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  Tell Him It Couldn't Be Done, Cooke Did It

By Shirley Povich
Washington Post Staff Writer
Tuesday, April 8, 1997; Page E3

I knew Jack Kent Cooke, my friend for 40 years. Jack Kent Cooke was the three-word metaphor for the driven man — self-driven by his ambition to be a man of distinction who would make a weighty fortune, inspire respect and revel in the hum of murmurs that would be saying, "There goes Jack Kent Cooke."

He had this colossal ambition, with ego to match, and was an authentic genius in the art of the deal who parlayed fortunes in a variety of ventures. Yet the same man who was the hard-fisted negotiator was a pussycat in sentimental situations. Among children, he could be their fun-loving, adoring playmate, this man of many characters.

Jack Kent Cooke defied the image of the pragmatic pro football club owner. What to do about his coach, Norv Turner, who presided over a woeful collapse of the Redskins last season when they started 7-1 but finished 2-6 to miss the playoffs, exploding Super Bowl and playoff hopes? Did Turner get the thumb? Cooke extended his contract through the year 2000. And General Manager Charley Casserly, whose undistinguished draft choices put him at risk, also got an extension. Cooke liked to do these things sometimes. It pleased him to be different, the imp.

There were moments when he could be rude and arrogant but later he would show a kinder side. During a recent feud with The Washington Post over its coverage of the Baltimore Ravens, he denied Post reporters access to coaches and management personnel other than in news conferences..

When pressed for his reason for this act, Cooke said, "That's my business." It was Cooke at his brusque best. But later he was the charming host when visited by George Solomon, The Post's sports editor, for a discussion of the matter.

I knew Cooke in the 1950s, when, as the owner of the Toronto minor league baseball team, his name popped up frequently in the bidding for a major league franchise. Usually this involved the Cleveland and Pittsburgh franchises, with Cooke always seeming to finish second.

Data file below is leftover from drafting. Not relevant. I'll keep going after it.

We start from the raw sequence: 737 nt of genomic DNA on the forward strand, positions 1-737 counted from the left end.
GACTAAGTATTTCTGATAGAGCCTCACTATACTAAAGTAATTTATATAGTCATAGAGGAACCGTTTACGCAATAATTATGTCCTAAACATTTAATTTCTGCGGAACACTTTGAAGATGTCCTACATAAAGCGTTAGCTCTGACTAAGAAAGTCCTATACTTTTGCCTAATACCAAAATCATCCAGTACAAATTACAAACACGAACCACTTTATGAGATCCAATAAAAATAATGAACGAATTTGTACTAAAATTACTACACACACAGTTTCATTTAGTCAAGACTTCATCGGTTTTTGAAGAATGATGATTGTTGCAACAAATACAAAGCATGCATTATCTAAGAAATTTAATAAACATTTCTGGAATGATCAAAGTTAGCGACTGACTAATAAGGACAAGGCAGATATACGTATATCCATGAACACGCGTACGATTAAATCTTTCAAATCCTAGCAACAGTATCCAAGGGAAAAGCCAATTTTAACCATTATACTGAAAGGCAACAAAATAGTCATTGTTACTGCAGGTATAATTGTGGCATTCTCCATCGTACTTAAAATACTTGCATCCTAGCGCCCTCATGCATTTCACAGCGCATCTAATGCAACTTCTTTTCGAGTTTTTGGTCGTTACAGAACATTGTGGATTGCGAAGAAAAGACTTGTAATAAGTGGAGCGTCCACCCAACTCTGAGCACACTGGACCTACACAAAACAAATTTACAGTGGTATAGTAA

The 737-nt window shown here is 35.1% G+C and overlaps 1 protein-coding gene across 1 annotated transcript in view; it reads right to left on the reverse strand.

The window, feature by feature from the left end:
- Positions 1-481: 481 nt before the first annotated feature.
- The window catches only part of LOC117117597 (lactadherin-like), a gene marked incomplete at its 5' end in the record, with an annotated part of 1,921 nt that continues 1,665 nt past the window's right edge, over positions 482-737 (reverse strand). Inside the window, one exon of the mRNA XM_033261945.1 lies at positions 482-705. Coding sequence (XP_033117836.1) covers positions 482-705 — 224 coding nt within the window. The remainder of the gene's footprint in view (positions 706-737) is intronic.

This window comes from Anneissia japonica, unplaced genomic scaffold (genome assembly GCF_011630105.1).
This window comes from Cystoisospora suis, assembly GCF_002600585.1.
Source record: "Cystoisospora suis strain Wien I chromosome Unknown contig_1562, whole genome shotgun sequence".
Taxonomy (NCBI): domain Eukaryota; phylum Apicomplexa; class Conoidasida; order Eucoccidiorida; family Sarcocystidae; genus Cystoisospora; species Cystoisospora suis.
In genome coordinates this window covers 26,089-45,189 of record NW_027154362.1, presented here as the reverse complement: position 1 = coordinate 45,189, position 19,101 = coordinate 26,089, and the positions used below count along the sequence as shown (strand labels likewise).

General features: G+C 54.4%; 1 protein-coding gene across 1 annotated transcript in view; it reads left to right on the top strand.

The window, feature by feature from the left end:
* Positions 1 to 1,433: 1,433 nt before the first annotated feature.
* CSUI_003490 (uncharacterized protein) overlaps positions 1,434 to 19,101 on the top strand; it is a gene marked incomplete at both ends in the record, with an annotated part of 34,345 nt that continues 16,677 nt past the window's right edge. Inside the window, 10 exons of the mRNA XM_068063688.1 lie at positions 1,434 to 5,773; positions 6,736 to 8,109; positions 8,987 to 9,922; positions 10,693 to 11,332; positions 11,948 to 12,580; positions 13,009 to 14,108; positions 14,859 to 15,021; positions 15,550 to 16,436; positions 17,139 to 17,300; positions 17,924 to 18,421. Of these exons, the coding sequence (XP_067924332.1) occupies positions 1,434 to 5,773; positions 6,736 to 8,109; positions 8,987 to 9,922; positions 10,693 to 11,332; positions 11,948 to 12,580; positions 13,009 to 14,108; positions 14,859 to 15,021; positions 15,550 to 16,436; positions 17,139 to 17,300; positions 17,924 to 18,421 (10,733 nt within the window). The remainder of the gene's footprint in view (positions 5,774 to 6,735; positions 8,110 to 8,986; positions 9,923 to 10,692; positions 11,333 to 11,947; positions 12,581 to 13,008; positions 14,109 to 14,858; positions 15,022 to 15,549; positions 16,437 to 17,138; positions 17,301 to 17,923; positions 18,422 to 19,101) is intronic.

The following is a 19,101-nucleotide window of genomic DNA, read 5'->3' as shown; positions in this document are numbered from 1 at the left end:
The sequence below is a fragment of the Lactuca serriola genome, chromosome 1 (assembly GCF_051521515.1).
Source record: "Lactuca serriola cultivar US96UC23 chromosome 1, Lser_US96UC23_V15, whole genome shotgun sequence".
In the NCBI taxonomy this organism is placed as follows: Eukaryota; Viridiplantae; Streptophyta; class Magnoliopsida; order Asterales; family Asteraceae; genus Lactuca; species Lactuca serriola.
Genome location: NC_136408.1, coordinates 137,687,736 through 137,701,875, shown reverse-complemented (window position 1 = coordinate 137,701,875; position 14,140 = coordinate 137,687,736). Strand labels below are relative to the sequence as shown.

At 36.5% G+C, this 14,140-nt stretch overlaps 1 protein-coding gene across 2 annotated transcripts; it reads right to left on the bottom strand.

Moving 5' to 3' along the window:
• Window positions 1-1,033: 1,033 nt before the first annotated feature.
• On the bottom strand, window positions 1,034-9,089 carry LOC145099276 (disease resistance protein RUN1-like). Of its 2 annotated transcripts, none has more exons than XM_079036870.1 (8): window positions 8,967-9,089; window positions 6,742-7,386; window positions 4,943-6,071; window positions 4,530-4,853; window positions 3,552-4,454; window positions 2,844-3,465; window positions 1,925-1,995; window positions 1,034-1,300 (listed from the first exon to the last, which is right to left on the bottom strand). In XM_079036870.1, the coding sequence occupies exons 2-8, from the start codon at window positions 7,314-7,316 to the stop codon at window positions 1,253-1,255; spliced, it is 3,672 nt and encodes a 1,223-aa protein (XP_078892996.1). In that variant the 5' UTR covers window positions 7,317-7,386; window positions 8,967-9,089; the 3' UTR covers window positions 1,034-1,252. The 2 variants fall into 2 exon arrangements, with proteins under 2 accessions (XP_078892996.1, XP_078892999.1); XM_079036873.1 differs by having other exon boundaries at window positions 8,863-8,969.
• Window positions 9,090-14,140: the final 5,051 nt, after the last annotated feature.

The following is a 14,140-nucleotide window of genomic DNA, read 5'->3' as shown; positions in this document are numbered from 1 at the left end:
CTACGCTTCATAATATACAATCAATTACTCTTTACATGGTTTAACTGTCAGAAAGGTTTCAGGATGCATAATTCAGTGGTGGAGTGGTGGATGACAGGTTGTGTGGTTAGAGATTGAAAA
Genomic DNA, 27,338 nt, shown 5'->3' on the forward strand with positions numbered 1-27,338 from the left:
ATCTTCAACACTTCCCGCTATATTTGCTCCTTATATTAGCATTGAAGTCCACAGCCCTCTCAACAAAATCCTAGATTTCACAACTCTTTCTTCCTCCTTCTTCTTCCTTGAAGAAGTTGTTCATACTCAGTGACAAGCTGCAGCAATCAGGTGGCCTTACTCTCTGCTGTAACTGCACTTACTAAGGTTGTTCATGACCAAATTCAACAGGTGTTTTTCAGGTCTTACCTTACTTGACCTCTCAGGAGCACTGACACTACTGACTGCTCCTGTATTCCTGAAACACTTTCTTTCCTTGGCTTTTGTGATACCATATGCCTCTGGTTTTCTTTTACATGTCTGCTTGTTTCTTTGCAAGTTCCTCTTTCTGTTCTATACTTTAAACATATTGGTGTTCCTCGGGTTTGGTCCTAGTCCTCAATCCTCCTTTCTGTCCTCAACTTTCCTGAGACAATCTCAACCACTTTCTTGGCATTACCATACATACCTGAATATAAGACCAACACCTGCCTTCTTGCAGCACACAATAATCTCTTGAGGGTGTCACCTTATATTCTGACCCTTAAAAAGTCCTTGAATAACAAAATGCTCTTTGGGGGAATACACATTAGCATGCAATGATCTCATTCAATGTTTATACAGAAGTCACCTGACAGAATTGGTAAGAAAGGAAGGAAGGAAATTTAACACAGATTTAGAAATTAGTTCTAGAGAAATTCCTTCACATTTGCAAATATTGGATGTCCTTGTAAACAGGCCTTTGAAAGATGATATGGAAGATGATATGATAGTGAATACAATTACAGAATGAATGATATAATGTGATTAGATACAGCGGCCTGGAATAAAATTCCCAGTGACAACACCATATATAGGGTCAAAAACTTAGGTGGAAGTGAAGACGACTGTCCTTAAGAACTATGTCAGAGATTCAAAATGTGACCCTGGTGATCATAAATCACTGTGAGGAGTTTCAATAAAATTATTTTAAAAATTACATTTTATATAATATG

Cooke didn't have sufficient resources for a winning bid in that period. It led Frank Lane, general manager of the Chicago White Sox, to comment, "Jack Kent Cooke is the unwealthiest millionaire I know."

In due course, Cooke would cause Lane to eat those words as he turned one business venture after another — radio and cable communications, big league basketball and hockey franchises and real estate — into vast wealth in the hundreds of millions of dollars. When Cooke invested in New York real estate it was in character for him to make it no ordinary deal — he bought the rights to lease space in the famous skyscraper, the Chrysler Building, with which the name of Jack Kent Cooke would always be identified. When he opted to underwrite the first Muhammad Ali-Joe Frazier fight, he picked the fight of the century and then sold closed-circuit viewing rights all over the world.

In his promise to deliver a 78,600-seat stadium for Redskins fans this coming September, against the belief that it could be done in such a brief time frame, Cooke prided himself on a previous triumph. In Los Angeles, where he owned the basketball and hockey franchises, he simply solved a quarrel with officials of the city-owned L.A. Sports Arena and threw up the palatial Forum in nearby Inglewood in about a year. You didn't tell Jack Kent Cooke it couldn't be done.

Cooke had his New York lawyer, Bill Shea, handle the final details of buying control of the Redskins from George Preston Marshall. Cooke knew who to hire. It was Shea who shepherded a special bill through Congress to confer U.S. citizenship on the Canadian-born Cooke. Later, Cooke loaned Shea the money to buy 10 percent of the Redskins stock. He bought Shea out the next year at a profit — Shea's.

Randy Rouse, our mutual friend, and long-time pal of Cooke in the Virginia horse country, relates how Marshall once described to him his first meeting with Cooke on the sale of the Redskins.

Marshall: "You're interested in buying the Redskins from me for $350,000. Let me tell you what you're buying: The Redskins make $100,000 a year. That's my salary."

Cooke: "No problem."

Marshall: "You'll buy the Redskins and you'll be getting your name in the paper."

Cooke: "No problem."

Marshall: "You're also buying my house in Georgetown."

Cooke: "No problem."

Marshall: "And my apartment in town."

Cooke: "No problem."

Marshall: "My chauffeur and car are on the Redskins payroll and go with the deal."

Cooke: "No problem."

Marshall: "Welcome, partner."

With Jack Kent Cooke, there were no problems, no obstacles.

© Copyright 1997 The Washington Post Company

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